Your Dream Barn

Legend ridden by a young lady in our neighborhood

Kentucky Mountain Horse - trained to ride and drive

Kentucky Mountain Horse – trained to ride and drive

Romeo loves the snow!

Do you need help designing and building a barn for your horses or livestock?  We would love to help you and if you want, have lots of ideas to make life more comfortable for your animals and easier for you. 

Romeo pulling an antique pung sleigh driven by Chris Robinson

Romeo pulling an antique pung sleigh driven by Chris Robinson

Here are some photos of our two horses, Romeo and Legend.  We have a lot of fun with them in our own neighborhood and in Acadia National Park, aka Horse Heaven!

I’ve had horse fever all my life and have spent many hours dreaming of the perfect barn, paddock and pasture. What is best for the horse?  What is most practical for the horse’s caregivers?  If you are thinking about building a barn, I would highly recommend you start by reading Paddock Paradise by Jaime Jackson.  

A typical barn has a hay loft overhead, stalls underneath, a tack room, and a large central alley leading to an exit at each end of the barn.  The average horse stands alone in a box stall in a dusty barn for at least half of his life.  He is fed two to three meals a day.  His caregivers need to lead him out of the stall and hand walk him out to the paddock or pasture.  The set up for feeding, watering, and cleaning out the stall is inefficient.  It could be so much better for the horses and for the people who care for them.

The location of the barn is very important.  The ideal is for each stall to open straight out into a large paddock or pasture so your horses can come and go at will 24/7 just as they would in the wild.  It also ensures that your horses will never be trapped in a fire.  Try to locate your barn on a high spot where there is good drainage and so you can travel downhill with a load of manure.

This may be debatable for some but many vets recommend a free choice method of feeding.  Does your horse put on weight easily, then look for a way to make your horse work for his food, just as he would have to in the wild.   Your horse’s food should be freely available in small quantities over a 24 hour period.  Horses are grazing animals; they are healthiest when they have a little something in their stomaches at all times.  I have a Belgian cross and am constantly experimenting with ways to keep him fed without over feeding him.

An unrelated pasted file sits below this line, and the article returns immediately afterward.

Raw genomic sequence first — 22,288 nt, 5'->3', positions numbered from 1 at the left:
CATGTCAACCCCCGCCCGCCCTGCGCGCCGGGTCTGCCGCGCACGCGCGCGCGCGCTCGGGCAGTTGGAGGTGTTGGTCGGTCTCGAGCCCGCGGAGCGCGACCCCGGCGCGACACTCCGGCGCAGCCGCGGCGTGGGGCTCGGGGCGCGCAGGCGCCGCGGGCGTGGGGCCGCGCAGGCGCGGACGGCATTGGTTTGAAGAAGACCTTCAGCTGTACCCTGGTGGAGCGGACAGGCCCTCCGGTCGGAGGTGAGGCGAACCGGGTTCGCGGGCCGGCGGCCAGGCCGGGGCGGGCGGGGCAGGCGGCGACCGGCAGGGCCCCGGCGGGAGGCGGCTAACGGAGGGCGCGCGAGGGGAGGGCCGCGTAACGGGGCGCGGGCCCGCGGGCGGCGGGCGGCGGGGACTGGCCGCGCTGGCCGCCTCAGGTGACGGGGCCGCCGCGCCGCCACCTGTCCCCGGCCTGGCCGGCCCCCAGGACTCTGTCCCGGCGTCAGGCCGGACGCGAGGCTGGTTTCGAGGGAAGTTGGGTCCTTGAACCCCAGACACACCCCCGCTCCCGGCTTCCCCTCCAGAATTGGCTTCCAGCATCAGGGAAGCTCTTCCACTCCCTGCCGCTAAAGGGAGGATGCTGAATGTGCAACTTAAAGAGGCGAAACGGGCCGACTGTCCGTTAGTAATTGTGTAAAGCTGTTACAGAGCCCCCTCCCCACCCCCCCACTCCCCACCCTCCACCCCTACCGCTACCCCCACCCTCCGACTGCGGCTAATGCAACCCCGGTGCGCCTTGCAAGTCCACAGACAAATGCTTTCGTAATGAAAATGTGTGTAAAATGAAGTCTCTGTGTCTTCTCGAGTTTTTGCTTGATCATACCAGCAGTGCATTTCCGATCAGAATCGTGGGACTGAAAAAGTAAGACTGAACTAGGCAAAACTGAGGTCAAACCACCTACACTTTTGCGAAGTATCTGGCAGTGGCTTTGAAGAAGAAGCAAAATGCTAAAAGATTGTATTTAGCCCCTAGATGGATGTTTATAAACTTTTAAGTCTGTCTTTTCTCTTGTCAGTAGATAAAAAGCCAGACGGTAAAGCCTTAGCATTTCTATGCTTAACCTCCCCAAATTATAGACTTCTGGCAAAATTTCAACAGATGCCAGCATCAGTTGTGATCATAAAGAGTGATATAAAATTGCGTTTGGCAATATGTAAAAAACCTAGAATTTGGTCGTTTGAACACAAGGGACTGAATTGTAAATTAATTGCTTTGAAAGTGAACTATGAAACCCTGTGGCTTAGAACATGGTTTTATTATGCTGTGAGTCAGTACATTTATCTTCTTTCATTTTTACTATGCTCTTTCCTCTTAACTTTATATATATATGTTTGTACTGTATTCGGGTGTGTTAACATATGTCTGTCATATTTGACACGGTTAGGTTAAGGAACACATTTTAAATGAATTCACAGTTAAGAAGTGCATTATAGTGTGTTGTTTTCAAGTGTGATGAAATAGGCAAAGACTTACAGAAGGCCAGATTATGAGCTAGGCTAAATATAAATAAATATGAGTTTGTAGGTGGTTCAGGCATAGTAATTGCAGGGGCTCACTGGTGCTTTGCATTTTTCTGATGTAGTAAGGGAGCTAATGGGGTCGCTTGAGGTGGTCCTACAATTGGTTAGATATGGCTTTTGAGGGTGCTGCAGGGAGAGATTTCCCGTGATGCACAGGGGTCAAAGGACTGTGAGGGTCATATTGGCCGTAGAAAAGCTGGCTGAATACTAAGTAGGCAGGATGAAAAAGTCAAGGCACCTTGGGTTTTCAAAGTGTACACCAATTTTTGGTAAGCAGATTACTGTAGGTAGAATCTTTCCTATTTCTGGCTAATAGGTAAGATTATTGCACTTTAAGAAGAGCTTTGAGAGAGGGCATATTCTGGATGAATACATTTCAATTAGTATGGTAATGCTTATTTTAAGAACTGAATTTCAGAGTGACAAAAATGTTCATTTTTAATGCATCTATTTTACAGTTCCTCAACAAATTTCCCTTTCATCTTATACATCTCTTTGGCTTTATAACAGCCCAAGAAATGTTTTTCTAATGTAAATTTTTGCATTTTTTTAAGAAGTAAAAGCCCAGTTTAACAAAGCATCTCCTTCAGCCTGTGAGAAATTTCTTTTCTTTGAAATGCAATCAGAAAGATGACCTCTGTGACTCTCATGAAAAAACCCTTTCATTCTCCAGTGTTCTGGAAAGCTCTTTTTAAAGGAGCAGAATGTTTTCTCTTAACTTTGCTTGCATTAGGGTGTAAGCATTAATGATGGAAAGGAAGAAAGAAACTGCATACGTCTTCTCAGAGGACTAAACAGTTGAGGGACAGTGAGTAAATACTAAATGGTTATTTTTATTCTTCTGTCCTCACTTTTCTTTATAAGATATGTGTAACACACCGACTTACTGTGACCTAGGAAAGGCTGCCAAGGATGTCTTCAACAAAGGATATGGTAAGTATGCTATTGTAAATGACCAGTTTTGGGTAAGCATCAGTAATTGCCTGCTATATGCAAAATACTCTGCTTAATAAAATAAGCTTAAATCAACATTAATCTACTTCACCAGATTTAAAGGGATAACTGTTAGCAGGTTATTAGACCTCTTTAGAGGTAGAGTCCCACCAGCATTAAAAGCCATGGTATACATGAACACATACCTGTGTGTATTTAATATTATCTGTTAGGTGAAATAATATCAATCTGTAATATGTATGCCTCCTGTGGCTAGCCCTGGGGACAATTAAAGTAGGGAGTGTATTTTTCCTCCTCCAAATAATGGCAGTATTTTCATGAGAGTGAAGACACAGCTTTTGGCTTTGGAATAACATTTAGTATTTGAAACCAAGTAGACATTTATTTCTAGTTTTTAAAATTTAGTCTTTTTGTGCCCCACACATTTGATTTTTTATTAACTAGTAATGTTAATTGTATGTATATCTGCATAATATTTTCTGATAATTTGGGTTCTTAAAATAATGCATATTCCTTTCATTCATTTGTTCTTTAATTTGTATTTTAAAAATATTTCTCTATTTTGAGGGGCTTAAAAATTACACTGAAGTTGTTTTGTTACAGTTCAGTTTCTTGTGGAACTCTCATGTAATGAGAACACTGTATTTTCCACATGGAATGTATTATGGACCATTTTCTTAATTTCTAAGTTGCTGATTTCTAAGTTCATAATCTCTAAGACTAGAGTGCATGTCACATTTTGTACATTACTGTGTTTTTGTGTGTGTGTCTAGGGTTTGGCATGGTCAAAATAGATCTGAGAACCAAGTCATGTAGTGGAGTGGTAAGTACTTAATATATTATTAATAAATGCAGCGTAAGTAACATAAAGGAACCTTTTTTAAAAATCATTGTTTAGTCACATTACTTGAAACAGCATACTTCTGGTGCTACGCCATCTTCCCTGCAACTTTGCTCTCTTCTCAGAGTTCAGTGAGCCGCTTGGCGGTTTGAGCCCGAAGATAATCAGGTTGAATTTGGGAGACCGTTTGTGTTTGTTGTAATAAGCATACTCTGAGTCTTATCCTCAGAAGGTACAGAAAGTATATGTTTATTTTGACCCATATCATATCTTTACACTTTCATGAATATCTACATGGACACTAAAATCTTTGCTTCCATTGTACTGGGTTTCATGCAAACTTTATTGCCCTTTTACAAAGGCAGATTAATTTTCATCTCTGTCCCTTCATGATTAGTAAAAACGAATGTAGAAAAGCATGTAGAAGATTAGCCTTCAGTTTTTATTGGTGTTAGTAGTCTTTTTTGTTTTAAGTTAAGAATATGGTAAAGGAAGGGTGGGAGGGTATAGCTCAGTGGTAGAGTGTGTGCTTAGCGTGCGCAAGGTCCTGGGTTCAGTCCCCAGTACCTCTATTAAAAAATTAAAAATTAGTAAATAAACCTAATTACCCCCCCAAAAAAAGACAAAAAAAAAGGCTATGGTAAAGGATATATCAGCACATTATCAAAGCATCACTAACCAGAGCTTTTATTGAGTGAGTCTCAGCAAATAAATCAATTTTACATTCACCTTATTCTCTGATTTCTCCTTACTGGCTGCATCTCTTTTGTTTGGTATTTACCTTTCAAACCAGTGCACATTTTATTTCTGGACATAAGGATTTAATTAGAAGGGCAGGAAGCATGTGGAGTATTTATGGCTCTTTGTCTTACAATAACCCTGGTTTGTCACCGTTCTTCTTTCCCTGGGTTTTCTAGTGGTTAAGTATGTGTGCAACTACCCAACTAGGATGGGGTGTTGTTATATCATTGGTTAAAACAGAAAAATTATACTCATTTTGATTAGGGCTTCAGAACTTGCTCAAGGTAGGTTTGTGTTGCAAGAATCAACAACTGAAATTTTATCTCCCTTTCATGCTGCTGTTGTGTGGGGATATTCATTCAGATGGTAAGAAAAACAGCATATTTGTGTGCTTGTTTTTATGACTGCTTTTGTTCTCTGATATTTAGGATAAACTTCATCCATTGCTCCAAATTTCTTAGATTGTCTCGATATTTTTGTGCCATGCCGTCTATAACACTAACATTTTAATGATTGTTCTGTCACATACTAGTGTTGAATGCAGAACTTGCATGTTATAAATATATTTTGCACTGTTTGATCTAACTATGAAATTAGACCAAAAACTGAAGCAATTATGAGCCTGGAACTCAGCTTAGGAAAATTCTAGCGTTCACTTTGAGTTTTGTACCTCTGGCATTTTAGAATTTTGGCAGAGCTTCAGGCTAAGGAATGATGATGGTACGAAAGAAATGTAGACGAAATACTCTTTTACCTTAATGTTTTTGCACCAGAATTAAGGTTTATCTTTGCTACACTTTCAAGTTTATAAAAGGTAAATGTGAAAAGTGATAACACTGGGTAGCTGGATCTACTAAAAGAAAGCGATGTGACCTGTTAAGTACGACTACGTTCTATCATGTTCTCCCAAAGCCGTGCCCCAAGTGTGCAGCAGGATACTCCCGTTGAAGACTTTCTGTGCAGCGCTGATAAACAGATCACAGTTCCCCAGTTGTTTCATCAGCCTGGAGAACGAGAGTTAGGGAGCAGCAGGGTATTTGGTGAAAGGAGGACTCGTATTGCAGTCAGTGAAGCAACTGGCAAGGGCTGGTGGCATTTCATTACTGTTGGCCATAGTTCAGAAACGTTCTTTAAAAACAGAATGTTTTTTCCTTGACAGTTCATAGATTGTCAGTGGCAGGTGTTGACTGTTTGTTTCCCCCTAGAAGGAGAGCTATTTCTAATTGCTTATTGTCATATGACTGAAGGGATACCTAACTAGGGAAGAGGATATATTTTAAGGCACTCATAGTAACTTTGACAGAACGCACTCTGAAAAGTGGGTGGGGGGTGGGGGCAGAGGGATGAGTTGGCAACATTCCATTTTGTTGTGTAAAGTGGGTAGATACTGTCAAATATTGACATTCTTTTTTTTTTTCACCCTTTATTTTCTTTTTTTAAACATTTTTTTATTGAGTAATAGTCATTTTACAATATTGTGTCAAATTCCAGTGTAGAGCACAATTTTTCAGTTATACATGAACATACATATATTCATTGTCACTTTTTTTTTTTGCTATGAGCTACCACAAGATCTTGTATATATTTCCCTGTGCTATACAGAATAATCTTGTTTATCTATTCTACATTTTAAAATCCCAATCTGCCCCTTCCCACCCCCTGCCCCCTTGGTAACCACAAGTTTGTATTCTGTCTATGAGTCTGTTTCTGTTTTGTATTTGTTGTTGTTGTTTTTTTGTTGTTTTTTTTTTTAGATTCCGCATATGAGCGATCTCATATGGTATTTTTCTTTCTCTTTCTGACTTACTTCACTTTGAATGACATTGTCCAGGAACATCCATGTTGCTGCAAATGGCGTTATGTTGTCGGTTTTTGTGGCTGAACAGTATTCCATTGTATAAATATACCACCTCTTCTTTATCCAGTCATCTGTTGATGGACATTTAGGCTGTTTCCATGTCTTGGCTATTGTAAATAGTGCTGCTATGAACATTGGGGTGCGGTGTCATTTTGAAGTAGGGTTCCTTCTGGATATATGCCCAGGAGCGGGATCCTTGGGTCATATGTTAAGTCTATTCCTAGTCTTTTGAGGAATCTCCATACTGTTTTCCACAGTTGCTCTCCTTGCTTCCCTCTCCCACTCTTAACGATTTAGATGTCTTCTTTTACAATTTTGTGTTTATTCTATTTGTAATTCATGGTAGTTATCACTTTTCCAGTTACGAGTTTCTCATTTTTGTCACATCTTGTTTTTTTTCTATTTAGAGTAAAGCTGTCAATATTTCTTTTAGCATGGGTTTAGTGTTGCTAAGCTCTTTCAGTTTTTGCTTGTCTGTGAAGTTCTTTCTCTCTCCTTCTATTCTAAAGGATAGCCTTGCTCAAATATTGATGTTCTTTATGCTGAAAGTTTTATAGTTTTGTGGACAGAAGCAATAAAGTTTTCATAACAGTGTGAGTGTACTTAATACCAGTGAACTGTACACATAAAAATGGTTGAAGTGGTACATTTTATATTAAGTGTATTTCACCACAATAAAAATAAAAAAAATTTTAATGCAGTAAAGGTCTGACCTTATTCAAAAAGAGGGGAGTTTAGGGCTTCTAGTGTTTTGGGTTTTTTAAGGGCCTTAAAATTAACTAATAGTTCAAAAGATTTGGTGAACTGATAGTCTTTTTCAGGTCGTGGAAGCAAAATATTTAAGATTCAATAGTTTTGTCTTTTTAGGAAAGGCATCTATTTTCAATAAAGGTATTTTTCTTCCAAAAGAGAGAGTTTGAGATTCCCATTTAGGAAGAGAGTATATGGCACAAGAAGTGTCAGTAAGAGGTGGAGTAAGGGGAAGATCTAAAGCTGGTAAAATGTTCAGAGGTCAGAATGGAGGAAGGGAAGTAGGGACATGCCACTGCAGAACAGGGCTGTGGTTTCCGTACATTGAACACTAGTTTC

Feed storage is very important.  The feed needs to be stored in a dry, well ventilated and secure room, with as little natural light as possible.  Hay is very slippery and conveyors are heavy and potentially dangerous.  You could attach the conveyor to a winch to lower and raise it and you could put a solid railing on either side of the conveyor to prevent someone from slipping and falling out of the hay loft. 

Access to the feed storage and to the area where the feed is delivered to your horses should be convenient and safe.  A straight, not too steep inside stair is ideal.  Ladders and outside stairs can be dangerous.  Consider installing a trap door over each stall to make delivering the hay more convenient.  I am thinking of installing a shaft, like an elevator shaft, with a solid and smooth wire mesh at the bottom in each stall.  The hay would be loaded at the top, directly from the hay loft.  The horse would have to pull the hay out through the wire mesh at ground level and in small amounts.  There would be nothing for the horse to get cut on plus they would be less likely to take an entire flake, shake it all over the stall and soil it.

Prepare for emergencies and make it easy for a non horse person to take care of your horse in a pinch.   If your horse has access to the out of doors 24/7, there will be much less need to clean out the stall and a non horse person can deliver the feed without coming into contact with your horse.   I discourage my horses from soiling the stalls by not using shavings.   Horses urinate in shavings because they don’t like to have the urine splash on their legs.  I put a pile of shavings outside of the stall to encourage my horses to urinate there.  It is very effective.   They seem quite comfortable sleeping on the bare wood floors or in a sunny spot out of doors.  

Manure management is another major consideration to which a lot of careful thought should be given.   The key thing is to figure out a way to make it as easy as possible and to store the manure in such a way that you won’t pollute the water supply and create flies.

The bottom line is that each barn needs to be designed to suit the site as well as the horse’s and owner’s needs.  You will not only end up with a better, safer, and more efficient barn by taking the time to plan it out carefully, you will also save time and also money.

Please call Daggett Builders, Inc 207 354 6177.  We would love to help!


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